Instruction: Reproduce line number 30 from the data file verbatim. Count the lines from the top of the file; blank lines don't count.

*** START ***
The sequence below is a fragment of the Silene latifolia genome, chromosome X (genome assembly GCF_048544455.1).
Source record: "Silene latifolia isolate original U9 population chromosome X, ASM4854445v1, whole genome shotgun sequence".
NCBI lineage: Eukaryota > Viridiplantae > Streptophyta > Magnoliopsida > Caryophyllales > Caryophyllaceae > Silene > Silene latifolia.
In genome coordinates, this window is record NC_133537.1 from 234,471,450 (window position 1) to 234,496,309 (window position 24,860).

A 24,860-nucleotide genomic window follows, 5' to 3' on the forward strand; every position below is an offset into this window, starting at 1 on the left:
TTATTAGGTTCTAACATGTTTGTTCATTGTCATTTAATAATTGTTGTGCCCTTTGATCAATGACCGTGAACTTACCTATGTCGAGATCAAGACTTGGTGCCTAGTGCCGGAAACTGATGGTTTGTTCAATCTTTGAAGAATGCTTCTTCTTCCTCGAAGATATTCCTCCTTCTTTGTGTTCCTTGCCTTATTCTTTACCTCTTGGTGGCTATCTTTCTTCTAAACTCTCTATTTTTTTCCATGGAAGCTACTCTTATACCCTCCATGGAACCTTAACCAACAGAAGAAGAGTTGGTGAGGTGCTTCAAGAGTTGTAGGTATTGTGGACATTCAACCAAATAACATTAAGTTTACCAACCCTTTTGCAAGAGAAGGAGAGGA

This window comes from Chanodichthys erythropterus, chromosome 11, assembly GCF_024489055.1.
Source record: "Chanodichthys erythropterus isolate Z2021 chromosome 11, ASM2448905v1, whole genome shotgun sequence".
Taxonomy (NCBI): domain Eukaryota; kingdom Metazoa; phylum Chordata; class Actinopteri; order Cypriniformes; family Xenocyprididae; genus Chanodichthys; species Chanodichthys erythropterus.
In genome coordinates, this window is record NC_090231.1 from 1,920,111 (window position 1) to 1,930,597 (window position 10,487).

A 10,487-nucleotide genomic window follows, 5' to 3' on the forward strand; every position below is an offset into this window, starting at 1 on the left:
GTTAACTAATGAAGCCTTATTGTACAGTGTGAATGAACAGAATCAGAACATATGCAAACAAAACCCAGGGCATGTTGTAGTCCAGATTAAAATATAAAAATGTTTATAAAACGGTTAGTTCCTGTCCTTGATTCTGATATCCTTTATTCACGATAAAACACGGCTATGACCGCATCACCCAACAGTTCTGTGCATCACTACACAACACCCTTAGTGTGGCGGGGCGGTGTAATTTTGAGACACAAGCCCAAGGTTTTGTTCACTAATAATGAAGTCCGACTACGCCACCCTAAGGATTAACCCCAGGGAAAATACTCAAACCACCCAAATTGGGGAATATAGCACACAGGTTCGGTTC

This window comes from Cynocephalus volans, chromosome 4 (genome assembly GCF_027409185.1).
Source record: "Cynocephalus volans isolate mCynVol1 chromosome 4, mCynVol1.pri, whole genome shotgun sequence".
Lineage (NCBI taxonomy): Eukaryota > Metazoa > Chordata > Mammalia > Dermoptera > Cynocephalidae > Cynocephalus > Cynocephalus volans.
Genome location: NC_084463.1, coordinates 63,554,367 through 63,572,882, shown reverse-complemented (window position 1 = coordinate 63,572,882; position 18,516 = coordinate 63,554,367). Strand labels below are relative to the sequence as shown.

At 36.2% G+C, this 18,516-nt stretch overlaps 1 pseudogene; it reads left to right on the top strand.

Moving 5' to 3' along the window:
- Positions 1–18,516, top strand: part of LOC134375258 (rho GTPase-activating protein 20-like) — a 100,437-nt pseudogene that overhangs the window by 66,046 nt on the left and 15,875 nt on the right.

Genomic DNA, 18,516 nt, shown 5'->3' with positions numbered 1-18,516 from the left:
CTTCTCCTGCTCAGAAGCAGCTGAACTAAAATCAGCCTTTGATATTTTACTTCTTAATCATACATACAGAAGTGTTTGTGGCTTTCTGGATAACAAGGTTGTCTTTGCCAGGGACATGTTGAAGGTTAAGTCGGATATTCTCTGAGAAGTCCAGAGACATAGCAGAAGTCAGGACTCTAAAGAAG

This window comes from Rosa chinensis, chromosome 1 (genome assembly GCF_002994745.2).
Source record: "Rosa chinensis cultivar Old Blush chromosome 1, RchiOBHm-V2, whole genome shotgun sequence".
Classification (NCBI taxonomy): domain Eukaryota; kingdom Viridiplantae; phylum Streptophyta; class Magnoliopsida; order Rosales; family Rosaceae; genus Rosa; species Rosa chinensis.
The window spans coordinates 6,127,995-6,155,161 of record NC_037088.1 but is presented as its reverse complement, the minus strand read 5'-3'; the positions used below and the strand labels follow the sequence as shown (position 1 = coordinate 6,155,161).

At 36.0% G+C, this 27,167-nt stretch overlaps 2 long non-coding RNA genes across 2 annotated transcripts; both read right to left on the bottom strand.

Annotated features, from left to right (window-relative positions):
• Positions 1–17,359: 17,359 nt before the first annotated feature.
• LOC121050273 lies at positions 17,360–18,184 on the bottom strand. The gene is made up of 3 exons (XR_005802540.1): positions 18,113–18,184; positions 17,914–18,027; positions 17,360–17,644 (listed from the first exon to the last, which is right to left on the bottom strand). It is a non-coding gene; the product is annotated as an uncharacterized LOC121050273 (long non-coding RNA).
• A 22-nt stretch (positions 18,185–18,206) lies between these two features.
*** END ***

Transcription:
• A 22-nt stretch (positions 18,185–18,206) lies between these two features.